One of the benefits of lockdown is that it has given everybody the unique opportunity to actively reshape their lifestyle. In this break from the usual routines, like many others, I have ‘attempted’ to find more time to exercise, to reflect and to transform my diet.
One thing that has definitely become apparent during lockdown is that lifestyle change and rewiring the way we do things is difficult (as I know, having got 3 days into my 30-day challenge!) How many of us really stuck with Joe Wicks beyond the first few weeks (be honest)?
Early enthusiasm can taper off quickly, hence lasting lifestyle change must be resistant to fluid circumstances. That means removing the instant gratification of that morning coffee and croissant even as we get back to public transport and opting for that bowl of oats instead. It can be tough, but having tried it, you know that bowl of oats will keep you fuller for longer.
Choosing long-lasting action over instant gratification is a challenge to the Pharma industry, too. I see the same pattern in the way companies approach Competitive Strategy. You might get a quick turnaround on a CI report. It probably has some nice flashy graphics. It lands on your desk, you skim through its findings, and you put it from your mind. An hour later, you wonder what your strategy is going to be. Maybe in another month’s time, you wonder why you have a CI partner in the first place. If CI teams are to add value to their commercial partners, this pattern really needs to be addressed.
Simple Questions – Quick Answers?
Human beings are suckers for instant gratification – we’re simply wired that way and there’s a time and a place for it. Sometimes, when you have a simple question, you need a simple answer – and you would be right to expect to get it quickly.
In the pharmaceutical industry, however, in order to answer a simple question, you often have to sift through and analyse a mountain of data. An apparently straightforward matter might require the input of subject matter experts from across a number of disciplines and departments. That’s when a partner that is willing to put in the hours, has an established and cultivated network, and that understands the broader context of your company, really comes into its own. Context is essential in order to translate findings into actionable steps. Traditional CI agencies overlook this, because they are transfixed only by the competition.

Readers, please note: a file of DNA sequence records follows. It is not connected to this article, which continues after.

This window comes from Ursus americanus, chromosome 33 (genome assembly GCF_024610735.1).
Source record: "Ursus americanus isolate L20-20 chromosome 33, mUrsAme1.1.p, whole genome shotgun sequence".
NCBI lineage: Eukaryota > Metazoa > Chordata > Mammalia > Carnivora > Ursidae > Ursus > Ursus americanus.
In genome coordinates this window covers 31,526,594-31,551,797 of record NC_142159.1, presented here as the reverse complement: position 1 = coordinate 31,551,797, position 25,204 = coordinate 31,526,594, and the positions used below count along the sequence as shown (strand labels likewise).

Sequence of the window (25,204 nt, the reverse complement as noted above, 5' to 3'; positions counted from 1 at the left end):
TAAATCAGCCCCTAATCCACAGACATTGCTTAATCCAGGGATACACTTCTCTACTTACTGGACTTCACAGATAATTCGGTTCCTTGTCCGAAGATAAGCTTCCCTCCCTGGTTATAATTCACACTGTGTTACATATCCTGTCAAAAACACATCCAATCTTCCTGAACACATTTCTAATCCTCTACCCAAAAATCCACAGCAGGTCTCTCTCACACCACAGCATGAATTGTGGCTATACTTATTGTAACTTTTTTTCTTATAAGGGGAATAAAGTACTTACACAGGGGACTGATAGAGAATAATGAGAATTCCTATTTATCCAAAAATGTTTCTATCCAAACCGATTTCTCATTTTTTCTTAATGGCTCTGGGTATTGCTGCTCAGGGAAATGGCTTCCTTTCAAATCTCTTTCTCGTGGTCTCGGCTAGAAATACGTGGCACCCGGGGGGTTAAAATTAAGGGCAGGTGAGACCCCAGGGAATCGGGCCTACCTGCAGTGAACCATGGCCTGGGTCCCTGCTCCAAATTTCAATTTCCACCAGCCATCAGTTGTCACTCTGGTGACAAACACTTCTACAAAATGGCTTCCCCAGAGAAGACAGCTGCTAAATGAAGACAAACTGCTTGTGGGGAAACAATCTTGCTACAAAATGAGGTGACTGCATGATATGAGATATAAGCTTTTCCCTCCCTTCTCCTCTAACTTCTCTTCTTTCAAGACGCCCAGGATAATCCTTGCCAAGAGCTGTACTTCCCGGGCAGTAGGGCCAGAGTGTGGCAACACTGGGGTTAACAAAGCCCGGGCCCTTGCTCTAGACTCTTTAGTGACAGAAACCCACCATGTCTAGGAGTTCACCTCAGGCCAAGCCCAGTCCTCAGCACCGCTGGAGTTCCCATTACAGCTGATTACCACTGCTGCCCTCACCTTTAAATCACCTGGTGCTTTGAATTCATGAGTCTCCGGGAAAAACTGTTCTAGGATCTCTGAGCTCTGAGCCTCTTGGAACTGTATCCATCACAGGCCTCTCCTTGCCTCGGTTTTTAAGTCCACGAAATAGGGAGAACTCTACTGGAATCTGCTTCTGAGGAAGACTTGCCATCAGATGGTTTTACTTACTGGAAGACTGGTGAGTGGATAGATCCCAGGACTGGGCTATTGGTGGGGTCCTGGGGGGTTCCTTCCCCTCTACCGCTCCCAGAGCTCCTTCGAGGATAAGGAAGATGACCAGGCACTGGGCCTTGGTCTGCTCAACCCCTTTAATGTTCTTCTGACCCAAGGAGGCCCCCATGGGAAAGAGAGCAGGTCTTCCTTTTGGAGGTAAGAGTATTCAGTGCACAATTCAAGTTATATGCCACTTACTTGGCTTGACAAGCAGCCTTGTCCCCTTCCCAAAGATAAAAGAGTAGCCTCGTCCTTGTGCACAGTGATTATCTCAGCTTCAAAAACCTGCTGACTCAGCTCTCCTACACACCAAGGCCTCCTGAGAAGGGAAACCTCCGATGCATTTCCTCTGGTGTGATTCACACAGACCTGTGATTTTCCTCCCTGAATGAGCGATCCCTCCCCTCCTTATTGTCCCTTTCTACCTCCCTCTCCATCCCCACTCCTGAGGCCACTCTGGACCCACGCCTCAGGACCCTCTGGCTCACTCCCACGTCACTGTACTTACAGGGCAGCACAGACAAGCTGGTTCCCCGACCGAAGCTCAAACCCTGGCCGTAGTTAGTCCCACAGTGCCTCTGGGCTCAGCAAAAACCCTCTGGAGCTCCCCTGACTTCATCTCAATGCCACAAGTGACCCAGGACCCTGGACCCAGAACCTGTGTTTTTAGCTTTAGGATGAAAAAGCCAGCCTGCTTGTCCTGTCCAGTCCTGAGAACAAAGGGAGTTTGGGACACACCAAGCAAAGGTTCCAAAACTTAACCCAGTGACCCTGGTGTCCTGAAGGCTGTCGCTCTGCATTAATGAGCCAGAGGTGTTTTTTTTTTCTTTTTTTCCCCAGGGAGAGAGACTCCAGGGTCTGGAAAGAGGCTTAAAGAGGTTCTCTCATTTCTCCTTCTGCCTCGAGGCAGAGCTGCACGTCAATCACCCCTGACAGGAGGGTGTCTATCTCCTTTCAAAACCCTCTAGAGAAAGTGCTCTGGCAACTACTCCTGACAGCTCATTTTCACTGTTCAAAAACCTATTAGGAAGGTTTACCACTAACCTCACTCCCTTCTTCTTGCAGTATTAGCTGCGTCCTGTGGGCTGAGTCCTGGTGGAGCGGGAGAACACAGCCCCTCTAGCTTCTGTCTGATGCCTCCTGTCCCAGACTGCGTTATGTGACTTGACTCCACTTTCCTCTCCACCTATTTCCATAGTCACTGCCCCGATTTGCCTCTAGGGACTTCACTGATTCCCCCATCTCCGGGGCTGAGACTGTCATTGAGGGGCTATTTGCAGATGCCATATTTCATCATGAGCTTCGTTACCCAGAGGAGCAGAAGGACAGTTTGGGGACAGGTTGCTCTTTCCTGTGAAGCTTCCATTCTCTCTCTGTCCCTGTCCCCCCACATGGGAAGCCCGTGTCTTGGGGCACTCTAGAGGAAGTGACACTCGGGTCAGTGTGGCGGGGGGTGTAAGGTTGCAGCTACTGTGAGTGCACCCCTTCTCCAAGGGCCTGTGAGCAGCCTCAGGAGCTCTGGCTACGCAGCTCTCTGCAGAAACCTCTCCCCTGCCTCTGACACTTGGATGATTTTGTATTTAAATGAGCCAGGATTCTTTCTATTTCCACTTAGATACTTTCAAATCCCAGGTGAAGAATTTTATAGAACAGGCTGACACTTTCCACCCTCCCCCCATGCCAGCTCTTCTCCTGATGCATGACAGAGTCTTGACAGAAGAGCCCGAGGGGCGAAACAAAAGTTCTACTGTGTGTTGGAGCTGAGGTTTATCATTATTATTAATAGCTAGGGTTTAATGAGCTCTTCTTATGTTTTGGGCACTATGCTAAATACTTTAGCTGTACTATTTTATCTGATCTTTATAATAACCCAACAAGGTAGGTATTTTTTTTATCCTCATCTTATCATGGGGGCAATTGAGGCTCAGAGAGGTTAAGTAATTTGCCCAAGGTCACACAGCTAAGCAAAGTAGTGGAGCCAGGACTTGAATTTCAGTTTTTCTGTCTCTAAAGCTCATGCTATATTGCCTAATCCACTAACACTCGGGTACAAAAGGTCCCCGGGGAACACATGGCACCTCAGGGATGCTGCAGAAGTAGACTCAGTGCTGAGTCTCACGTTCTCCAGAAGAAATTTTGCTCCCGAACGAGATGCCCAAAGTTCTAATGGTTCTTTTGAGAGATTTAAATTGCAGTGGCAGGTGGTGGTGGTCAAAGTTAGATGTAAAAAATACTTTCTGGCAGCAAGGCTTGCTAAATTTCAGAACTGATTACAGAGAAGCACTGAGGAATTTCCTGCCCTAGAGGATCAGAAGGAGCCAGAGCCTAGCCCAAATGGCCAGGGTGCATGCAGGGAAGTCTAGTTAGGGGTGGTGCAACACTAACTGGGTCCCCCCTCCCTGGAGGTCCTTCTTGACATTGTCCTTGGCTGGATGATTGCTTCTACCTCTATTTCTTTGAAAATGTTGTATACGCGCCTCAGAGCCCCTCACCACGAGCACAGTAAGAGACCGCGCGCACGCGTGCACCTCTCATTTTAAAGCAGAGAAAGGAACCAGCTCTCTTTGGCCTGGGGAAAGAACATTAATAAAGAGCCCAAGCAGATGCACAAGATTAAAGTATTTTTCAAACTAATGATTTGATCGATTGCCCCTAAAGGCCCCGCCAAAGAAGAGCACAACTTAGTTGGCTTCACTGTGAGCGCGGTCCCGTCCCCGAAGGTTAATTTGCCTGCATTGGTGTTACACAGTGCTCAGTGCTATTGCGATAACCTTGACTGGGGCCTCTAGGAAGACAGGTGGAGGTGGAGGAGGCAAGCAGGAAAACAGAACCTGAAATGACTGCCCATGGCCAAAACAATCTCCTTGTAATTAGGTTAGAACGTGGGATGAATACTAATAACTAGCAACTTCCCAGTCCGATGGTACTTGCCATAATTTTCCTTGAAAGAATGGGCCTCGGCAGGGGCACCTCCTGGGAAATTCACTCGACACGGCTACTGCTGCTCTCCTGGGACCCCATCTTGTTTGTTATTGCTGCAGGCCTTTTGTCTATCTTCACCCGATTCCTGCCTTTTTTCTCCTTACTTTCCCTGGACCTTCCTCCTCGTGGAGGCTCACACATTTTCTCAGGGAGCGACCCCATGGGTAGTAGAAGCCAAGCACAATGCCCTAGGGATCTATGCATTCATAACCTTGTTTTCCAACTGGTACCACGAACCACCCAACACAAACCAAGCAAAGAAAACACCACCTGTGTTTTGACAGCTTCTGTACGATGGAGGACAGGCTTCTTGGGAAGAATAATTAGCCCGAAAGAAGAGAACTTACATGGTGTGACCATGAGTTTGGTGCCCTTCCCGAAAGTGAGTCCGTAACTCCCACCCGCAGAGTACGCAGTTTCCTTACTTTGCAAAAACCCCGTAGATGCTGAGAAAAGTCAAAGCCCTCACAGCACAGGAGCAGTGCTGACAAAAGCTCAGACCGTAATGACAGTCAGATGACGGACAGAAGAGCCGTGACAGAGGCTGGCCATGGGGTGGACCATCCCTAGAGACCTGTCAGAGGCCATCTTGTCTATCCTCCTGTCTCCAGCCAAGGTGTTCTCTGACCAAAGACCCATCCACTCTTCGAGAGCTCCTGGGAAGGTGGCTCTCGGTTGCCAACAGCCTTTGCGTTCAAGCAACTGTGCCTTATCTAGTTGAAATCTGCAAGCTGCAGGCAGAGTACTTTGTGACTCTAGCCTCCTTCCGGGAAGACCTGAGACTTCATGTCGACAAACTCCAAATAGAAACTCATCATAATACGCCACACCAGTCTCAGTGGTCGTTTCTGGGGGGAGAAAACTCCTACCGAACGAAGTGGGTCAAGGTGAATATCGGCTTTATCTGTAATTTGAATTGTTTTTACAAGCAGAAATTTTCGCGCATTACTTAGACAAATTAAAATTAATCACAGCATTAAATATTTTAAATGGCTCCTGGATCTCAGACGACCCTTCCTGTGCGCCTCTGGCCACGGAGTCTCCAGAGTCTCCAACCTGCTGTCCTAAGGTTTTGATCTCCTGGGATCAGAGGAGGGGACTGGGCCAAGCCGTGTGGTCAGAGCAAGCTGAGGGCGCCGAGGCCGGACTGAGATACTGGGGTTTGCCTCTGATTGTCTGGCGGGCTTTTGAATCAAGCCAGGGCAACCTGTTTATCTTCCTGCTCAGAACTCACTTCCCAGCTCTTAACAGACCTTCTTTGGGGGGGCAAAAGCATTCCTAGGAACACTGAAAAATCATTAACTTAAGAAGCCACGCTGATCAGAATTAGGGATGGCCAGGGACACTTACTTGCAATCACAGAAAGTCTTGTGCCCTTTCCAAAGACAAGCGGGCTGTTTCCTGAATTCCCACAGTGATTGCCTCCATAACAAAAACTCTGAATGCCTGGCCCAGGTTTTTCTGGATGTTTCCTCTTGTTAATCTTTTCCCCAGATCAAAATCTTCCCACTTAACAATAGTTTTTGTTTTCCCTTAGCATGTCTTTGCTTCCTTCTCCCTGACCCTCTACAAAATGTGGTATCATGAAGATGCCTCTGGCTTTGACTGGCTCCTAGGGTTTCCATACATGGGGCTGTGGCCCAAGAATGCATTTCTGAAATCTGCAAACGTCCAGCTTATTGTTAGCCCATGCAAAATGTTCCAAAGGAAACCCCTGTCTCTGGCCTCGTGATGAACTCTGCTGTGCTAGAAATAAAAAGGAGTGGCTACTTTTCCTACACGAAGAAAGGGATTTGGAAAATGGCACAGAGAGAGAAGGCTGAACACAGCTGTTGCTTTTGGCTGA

“Competitive Intelligence is a systematic process that transforms random bits and pieces of data into strategic knowledge.”
Kirk Tyson, The Complete Guide to Competitive Intelligence
But how do you achieve real strategic knowledge if you operate within a very limited context? Our addiction to getting information fast, rather than seeking out strategic information, is holding back CI departments and agencies from delivering real contextual value to their commercial peers and colleagues.
The Slow Food of Competitive Strategy
Becoming fit is not easy. It involves a mixture of nutrition, exercise, and a mindset shift to achieve real change. The best athletes and personal trainers have expertise in all three areas. A focus on just one does not achieve lasting results. Traditional CI agencies with this hyper focus on competition fail to understand context. They are too blinkered and are responsible for some of the binge eating, sofa surfing culture we now see within Pharma CI.
I like to think of Eradigm as the slow food of Competitive Strategy. We don’t believe that our work should be about getting information as quickly as possible. Bingeworthy as it may be, that kind of intelligence is ultimately replaceable. Ours is a holistic approach, which delivers long-lasting, continual insights that fuel your company and ultimately your decision-making.
For us, it’s not about churning out report after report. Our defining metric is impact, not speed. We want to help our partners transform their business models, increase the longevity of their products, and be continuously aware of threats and opportunities. In order to really undertake Competitive Strategy, agencies must have a robust and meaningful experience of working across different disciplines (that includes market access, regulatory, clinical and commercial) and be familiar with answering important and challenging questions across ALL commercial facets of the organisation. That gives you context. That’s the way Pharma companies keep ahead of their competition, instead of crashing when the sugar rush is over.